Avatar universal

Am I at risk?


Wanted to pose the following question to the Hep C community.

My girlfriend and I have been together for about 7 months so far.  After dating for a while, she shared with me that her father has Hepatitis C as a result of a blood transfusion he had back in the early 80's.  This was before she and her twin sister were born.

She told me she's never been tested for the disease (and I believe her mother who passed away when she was 6 didn't have it when she gave birth to her) but I didn't know if I could be at risk.  We've frenched kissed before and I've noticed that her gums have bled sometimes when she's brushed her teeth (as have mine) and I know blood to blood contact is a transmission risk.

Just curious if I'm over thinking this or if this is something to be concerned about.  Thank you very much.
6 Responses
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1747881 tn?1546175878
"Just curious if I'm over thinking this"

Yes you are, you don't even know if your GF has hep c, however if you are worried perhaps you and your GF should get tested together to relieve any anxiety you may have.
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Avatar universal
Thanks for the quick response.

I guess I was curious if there's a risk for the kissing scenario I described as I realize sexual contact is very low.  If there's a low risk, I'm planning to move on with my life and not sweat it.  No sense in worrying unless there's something to worry about!  Just trying to educate myself is all.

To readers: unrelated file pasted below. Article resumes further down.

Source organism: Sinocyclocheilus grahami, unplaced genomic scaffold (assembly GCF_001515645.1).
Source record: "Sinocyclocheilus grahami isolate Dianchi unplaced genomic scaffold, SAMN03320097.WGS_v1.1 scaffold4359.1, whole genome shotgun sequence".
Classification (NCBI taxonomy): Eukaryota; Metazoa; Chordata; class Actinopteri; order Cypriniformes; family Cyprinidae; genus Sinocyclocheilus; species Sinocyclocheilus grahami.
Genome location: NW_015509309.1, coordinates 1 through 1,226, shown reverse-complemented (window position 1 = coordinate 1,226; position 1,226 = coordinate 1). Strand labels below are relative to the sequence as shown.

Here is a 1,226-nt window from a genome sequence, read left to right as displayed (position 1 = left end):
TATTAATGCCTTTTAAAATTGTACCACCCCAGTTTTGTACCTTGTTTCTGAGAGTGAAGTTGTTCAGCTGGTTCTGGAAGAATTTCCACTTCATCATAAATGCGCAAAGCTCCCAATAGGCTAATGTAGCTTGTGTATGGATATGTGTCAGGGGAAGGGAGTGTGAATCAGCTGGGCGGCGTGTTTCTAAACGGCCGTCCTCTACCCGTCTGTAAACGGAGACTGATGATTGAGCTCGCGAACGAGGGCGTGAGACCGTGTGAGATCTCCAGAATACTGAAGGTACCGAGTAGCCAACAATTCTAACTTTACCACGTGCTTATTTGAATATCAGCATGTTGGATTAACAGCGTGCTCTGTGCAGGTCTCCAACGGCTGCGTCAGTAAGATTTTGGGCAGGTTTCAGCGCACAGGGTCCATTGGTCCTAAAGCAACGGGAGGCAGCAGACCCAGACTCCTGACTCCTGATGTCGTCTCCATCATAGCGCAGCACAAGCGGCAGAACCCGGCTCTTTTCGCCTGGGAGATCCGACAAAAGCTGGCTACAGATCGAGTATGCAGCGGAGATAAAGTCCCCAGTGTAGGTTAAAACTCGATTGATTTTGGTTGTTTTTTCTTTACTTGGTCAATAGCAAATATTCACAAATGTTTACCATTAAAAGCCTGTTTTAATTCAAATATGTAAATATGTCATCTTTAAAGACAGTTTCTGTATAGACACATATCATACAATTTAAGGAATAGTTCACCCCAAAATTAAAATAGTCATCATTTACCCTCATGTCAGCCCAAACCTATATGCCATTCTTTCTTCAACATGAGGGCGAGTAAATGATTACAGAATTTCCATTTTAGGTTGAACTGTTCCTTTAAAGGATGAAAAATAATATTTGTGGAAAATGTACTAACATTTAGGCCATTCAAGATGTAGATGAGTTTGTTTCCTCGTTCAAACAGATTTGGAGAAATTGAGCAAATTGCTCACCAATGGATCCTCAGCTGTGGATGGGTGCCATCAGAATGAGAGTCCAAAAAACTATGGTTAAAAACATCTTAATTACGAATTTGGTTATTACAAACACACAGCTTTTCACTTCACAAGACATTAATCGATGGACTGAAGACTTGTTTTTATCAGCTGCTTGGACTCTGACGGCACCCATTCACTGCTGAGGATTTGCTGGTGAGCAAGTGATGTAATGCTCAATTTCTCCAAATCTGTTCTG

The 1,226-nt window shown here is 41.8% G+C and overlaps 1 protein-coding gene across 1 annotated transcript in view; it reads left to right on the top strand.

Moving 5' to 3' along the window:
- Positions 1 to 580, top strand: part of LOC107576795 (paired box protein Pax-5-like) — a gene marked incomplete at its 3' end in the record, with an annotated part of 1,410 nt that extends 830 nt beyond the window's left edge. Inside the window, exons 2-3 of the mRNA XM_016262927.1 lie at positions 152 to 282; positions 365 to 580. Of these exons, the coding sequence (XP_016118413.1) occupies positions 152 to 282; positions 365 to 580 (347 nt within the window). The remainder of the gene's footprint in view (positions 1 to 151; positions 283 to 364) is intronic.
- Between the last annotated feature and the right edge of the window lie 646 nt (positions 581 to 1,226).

Thanks agian.
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446474 tn?1446347682
If you are at risk for hepatitis C infection it is not because of your girlfriend's mother or father or from her. Her father HCV status has no impact on her hepatitis C status.
If her mother wasn't infected with the virus there is 0 chance of her being infected by her mother.

Transmission from your girlfriend through kissing or any sexual activity in monogamous couples is extremely rare.
About 1 new infection per 190,000 sexual contacts!
Sexual Transmission of HCV among Monogamous Heterosexual Couples: the HCV Partners Study.
NA Terrault, JL Dodge, EL Murphy, MJ Alter, et al.
November 23, 2012

'Transmission of hepatitis C virus (HCV) between long-term, monogamous, heterosexual partners can potentially occur, but appears to be very uncommon, according to a study of 500 couples described in the November 23, 2012, advance online edition of Hepatology. Furthermore, the analysis failed to find a link between HCV transmission and any specific sexual activities.